All the messages around food and what not to eat were the first messages from outsiders I listened to. Up until that point, I lived a carefree and purpose-filled life. People could express to me their opinion and I would not adopt it as part of my identity. What changed for me was that I began listening to peers for what was right for me, rather than choosing their words as though I was educating myself and collecting information. I took their words as gospel and began living my life with scarcity and fear of being judged. All because I wanted love from others and knew that if I wanted to live, I needed to eat.

vegan, vegetarian, paleo, nutrition, diet, should i eat meatI am speaking this story to you because I frequently hear people ask the same question you asked. I also hear nutritional authorities preach their lessons and hear people impose their beliefs in a guilt-driven way to people who are making different choices than theirs.

My hope is that you listen to your own insights on what is right for you. Take information as a tool to educate yourself about how to optimize your health and mindset. If you choose to eat meat, make informed and honorable decisions around where the meat came from and how it was treated. Honor and respect the life of animals and plants.

If you really want my opinions and wish to fast track toward optimal health, gain independence from commercialism and consumerism by doing one, many, or all of the following things and abide by the cardinal rule: keep it simple. You are better off eating what came naturally from the ground. I have a saying, “Eat as close to the earth as possible.”

My advice:

  • Dig up your lawn and plant a vegetable garden.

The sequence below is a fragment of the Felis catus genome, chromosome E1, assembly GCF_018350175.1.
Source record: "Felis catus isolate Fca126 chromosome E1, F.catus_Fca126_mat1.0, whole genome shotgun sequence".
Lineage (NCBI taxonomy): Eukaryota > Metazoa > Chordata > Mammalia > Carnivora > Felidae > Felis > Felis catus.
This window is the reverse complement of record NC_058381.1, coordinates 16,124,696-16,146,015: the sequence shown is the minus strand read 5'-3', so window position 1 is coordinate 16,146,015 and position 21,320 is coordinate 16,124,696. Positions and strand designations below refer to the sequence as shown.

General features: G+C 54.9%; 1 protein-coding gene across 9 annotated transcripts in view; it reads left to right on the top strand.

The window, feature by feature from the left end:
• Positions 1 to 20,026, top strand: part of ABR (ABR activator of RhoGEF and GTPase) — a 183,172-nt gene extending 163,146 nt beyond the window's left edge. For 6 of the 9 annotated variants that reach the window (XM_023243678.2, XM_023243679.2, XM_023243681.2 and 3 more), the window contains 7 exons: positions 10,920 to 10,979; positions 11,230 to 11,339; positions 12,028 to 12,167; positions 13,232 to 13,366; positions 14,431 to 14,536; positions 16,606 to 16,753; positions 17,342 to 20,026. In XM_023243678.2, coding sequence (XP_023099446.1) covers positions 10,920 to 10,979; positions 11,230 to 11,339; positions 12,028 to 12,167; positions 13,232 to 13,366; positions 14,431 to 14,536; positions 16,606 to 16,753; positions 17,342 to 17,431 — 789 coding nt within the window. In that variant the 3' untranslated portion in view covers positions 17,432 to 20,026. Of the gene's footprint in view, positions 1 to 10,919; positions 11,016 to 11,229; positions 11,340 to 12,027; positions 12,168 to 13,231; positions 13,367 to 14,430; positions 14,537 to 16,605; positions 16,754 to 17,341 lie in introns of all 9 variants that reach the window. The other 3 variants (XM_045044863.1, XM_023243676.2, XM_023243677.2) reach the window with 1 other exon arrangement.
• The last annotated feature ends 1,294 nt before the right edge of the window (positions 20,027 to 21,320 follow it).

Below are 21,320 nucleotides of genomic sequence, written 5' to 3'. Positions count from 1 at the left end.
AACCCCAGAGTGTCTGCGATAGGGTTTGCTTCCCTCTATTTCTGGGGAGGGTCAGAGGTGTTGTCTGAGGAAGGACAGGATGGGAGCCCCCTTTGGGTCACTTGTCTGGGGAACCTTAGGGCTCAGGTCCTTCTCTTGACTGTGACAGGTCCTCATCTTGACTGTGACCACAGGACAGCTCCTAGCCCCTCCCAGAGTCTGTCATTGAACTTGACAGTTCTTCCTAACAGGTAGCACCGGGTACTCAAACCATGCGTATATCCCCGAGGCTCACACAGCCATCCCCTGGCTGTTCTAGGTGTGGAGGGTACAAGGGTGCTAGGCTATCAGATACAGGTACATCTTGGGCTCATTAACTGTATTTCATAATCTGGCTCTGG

• Plant berries, fruit trees, and herbs.
  • Raise chickens for eggs and meat.
  • Keep bees for pollination and honey.
  • Dairy goats for weeding and milk.
  • Ride a bicycle.
  • Join a co-op.
  • Purchase meat from local farms.
  • Shop at farmer’s markets and support local merchants.
  • Learn more about your native roots prior to the 20th century and what your ancestors ate. Try to eat similarly to what they ate, as your DNA is adapted to these foods.
  • Eat when you are hungry. Don’t eat when you are not.
  • If eating is something you do for comfort, give yourself what you need rather than filling the void with food.
  • Eat vegetables.
  • Eat protein.
  • Drink a lot of water (do not purchase water bottles, refill canteens).
  • Eat treats occasionally.
  • Stop labeling your actions with “diet,” “-free,” or “I don’t eat…” and replace these language patterns with what you do eat. Change the focus from deprivation to eating foods that help you thrive.

Now, I eat mainly fowl, bison, elk, deer, eggs, vegetables, fruits, and chocolate. I drink green powders, minerals, water, and coffee. I honor the animals I eat and practice kindness to every animal I greet, whether I am anticipating they will end up as food or friends.

Above all else, be in the now and respect life around you. Care enough about your actions to know if they are harming or helping yourself, others or the planet. After all, we are what we eat, think, and act.